8.7 Summary and Outlook 237

Acknowledgements 239

References 239

9 Nanosized Vectors for Transfection Assembled from Peptides and Nucleic Acids 247
Burkhard Bechinger

9.1 Introduction 248

9.2 Condensation of Nucleic Acids by Cationic Peptides and Other Macromolecules 250

9.3 The Size and Shape of Transfection Complexes 251

9.4 Cellular Targeting by Specific Ligands 252

9.5 Enhancing the Cellular Uptake of Nanocomplexes 252

9.6 Assuring Endosomal Escape 253

9.7 A Family of Multifunctional Peptide Sequences 255

9.8 Delivery to the Nucleus and Other Intracellular Compartments 257

9.9 Combining Different Functionalities into Complex Nanovectors 257

Acknowledgements 259

References 259

10 Properties of Disubstituted Ferrocene–Peptide Conjugates: Design and Applications 265
Sanela Marti?, Samaneh Beheshti and Heinz-Bernhard Kraatz

10.1 Introduction 266

10.2 Structural Considerations and Properties 266

10.3 Fc–Peptides to Probe Interactions 274

10.3.1 Interactions with Ions 274

10.3.2 Interactions with Other Molecular Targets 280

10.3.3 Probing Peptide–Protein Interactions 280

10.4 Conclusions 283

References 284

11 Mechanisms of Adsorption of Short Peptides on Metal and Oxide Surfaces 289
Vincent Humblot, Jessem Landoulsi and Claire-Marie Pradier

11.1 Introduction 290

11.2 Why Studying the Interaction of Short Peptides with Solid Surfaces? 291

11.3 Metal and Oxide Surfaces 292

11.4 Factors Influencing Peptide Adsorption 293

11.4.1 Driving Force 293

11.4.2 Influence of Intrinsic Properties 294

11.4.3 Influence of External Parameters 294

11.5 Adsorption at the Solid/Gas interface 295

11.5.1 Adsorption of Dipeptides 295

11.5.2 Adsorption of Tripeptides 299

11.6 Adsorption at the Solid/Liquid Interface 303

11.7 Conclusions and Guidelines for the Future 307

References 308

Part IV Applications of Peptide Materials 313

12 Bioactive Rosette Nanotubes for Bone Tissue Engineering and Drug Delivery 315
Rachel L. Beingessner, Alaaeddin Alsbaiee, Baljit Singh, Thomas J. Webster and Hicham Fenniri

12.1 Introduction 316

12.2 Rosette Nanotubes (RNTs) 317

12.2.1 RNT Design 317

12.2.2 RNT Functionalization 320

12.2.3 RNT Stability 323

12.2.4 RNT Toxicity and Biocompatibility 324

12.3 Applications of RNTs in Bone Tissue Engineering 328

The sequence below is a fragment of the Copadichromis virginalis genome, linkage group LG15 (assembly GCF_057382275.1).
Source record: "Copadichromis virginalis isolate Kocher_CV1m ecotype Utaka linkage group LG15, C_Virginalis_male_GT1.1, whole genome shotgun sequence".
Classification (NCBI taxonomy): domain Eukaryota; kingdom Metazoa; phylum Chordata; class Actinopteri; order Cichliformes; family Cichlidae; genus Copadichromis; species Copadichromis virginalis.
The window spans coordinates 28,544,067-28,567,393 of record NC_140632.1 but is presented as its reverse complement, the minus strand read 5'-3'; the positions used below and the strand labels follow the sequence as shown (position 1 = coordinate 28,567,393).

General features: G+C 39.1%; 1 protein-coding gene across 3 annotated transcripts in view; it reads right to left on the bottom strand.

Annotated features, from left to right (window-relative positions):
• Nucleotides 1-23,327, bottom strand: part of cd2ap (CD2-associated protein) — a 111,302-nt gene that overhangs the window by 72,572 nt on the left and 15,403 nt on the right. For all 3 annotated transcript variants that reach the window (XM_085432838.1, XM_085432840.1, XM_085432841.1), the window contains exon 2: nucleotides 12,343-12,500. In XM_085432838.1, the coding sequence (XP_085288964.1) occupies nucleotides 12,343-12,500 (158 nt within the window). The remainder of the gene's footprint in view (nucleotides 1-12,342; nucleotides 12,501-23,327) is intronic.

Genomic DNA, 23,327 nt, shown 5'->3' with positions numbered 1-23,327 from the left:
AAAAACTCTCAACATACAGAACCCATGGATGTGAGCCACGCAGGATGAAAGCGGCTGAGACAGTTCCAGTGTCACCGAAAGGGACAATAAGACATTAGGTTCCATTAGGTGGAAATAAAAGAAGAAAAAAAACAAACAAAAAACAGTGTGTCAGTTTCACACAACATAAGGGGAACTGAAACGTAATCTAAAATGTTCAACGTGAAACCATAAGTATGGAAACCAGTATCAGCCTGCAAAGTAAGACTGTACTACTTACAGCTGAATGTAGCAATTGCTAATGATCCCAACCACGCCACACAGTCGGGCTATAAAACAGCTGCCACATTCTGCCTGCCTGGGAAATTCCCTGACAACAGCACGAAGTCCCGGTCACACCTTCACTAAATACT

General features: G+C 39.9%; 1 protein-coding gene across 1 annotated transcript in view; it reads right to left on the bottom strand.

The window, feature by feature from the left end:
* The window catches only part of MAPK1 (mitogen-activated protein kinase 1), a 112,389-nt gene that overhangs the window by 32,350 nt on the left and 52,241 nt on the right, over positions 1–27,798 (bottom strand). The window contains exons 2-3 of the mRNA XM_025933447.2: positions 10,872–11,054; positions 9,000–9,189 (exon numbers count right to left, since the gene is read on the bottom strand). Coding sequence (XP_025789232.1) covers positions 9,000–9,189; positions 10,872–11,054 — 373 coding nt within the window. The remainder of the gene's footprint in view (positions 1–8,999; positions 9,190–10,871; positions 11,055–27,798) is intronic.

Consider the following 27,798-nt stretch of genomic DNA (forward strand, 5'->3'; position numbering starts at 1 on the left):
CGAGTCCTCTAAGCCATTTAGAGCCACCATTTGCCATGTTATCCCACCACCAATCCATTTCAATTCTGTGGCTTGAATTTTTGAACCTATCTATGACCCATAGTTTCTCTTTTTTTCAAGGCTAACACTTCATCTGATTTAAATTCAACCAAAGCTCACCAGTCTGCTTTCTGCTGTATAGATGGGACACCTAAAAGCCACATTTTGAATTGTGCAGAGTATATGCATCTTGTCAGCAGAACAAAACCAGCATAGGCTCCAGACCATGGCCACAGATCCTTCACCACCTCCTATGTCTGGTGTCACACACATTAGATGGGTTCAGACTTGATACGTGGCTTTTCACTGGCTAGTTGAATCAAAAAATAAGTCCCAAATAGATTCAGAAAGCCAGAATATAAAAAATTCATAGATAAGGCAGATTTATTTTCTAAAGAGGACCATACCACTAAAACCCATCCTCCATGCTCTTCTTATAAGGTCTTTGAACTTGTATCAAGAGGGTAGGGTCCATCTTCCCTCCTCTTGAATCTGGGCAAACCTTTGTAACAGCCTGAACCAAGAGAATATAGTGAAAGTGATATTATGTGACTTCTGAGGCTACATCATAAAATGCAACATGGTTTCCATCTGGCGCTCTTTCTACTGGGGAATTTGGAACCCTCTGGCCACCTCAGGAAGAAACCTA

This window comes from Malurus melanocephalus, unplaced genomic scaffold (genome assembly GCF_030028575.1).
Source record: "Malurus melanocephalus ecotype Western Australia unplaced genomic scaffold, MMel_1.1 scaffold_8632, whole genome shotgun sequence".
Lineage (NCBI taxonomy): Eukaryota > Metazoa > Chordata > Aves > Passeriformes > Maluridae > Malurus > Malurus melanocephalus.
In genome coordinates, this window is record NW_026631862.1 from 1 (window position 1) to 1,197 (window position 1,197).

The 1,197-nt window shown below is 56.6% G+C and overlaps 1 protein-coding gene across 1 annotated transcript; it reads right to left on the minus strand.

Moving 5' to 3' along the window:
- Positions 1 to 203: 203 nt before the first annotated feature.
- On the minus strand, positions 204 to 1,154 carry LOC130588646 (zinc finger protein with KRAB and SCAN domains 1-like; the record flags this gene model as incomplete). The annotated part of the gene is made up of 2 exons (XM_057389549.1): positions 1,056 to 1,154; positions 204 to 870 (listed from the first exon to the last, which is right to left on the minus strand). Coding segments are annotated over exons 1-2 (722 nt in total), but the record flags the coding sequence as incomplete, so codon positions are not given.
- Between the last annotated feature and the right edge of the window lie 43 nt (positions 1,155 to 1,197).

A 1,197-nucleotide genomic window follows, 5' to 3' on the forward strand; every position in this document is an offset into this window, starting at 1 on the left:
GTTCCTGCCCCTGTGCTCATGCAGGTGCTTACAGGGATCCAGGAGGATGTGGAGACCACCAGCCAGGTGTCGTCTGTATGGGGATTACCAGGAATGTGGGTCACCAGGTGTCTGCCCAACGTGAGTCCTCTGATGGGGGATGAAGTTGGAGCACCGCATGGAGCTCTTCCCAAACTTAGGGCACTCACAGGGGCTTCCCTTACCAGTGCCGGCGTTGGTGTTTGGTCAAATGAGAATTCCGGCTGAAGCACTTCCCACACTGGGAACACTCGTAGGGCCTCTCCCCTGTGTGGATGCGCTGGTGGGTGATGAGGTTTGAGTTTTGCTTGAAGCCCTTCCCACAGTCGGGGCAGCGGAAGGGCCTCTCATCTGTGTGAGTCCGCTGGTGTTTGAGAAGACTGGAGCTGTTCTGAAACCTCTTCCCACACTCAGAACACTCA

12.3.1 Introduction 328

12.3.2 RNTs as 2D Coatings on Ti Implants 329

12.3.3 RNTs Embedded in Hydrogels 339

12.4 RNTs for Drug Delivery 340

12.5 Conclusions 349

References 350

13 Peptide Secondary Structures as Molecular Switches 359
Fernando Formaggio, Alessandro Moretto, Marco Crisma and Claudio Toniolo

13.1 Introduction 360

13.2 Classical Secondary Structures Switches 360

13.2.1 α-Helix/β-Pleated Sheet Switch 360

13.2.2 Type-I Poly-(l-Pro)n/Type II Poly-(l-Pro)n Switch 363

13.3 Recently Discovered Secondary Structure Switches 365

13.3.1 The 310-Helix/α-Helix Switch 365

13.3.2 The 2.05-Helix/310-Helix Switch 371

13.4 Conclusions 376

References 378

14 Peptide Nanostructured Conjugates for Therapeutics: The Example of P140 Peptide for the Treatment of Systemic Lupus Erythematosus 385
Yves Frère, Louis Danicher and Sylviane Muller

14.1 Introduction 386

14.2 Noninvasive Routes of Peptide Administration 387

14.2.1 The Transcutaneous Route 387

14.2.2 The Transmucosal Routes for Peptide Delivery 387

14.2.3 The Oral Route 388

14.3 Encapsulation of Peptides and Proteins for Oral Delivery 390

14.3.1 Lipidic Vectors 390

14.3.2 Polymeric Vectors 391

14.3.3 The Vector for the Oral Route 397

14.4 P140 Peptide Nanostructured Complex for the Treatment of Systemic Lupus Erythematosus 399

14.4.1 The Therapeutic Peptide P140 399

14.4.2 Development of Nanoparticles Containing Hyaluronic Acid Associated to P140 Peptide (HA-P140) 400

14.4.3 The Effect of HA-P140 Nanoparticles in Healthy and Lupus Mice 407

14.5 General Comments 412

Acknowledgements 412

References 412

15 Identification and Application of Polymer-Binding Peptides 417
Toshiki Sawada and Takeshi Serizawa

15.1 Introduction 417

15.2 Biological Identification of Material-Binding Peptides 419

15.3 Recognition of Polymer Stereoregularity by Peptides 421

15.4 Recognition of Other Polymer Nanostructures by Peptides 424

15.5 Applications of Polymer-Binding Peptides 426

15.6 Summary 428

References 428

Index 435

Rewards Program

Write a Review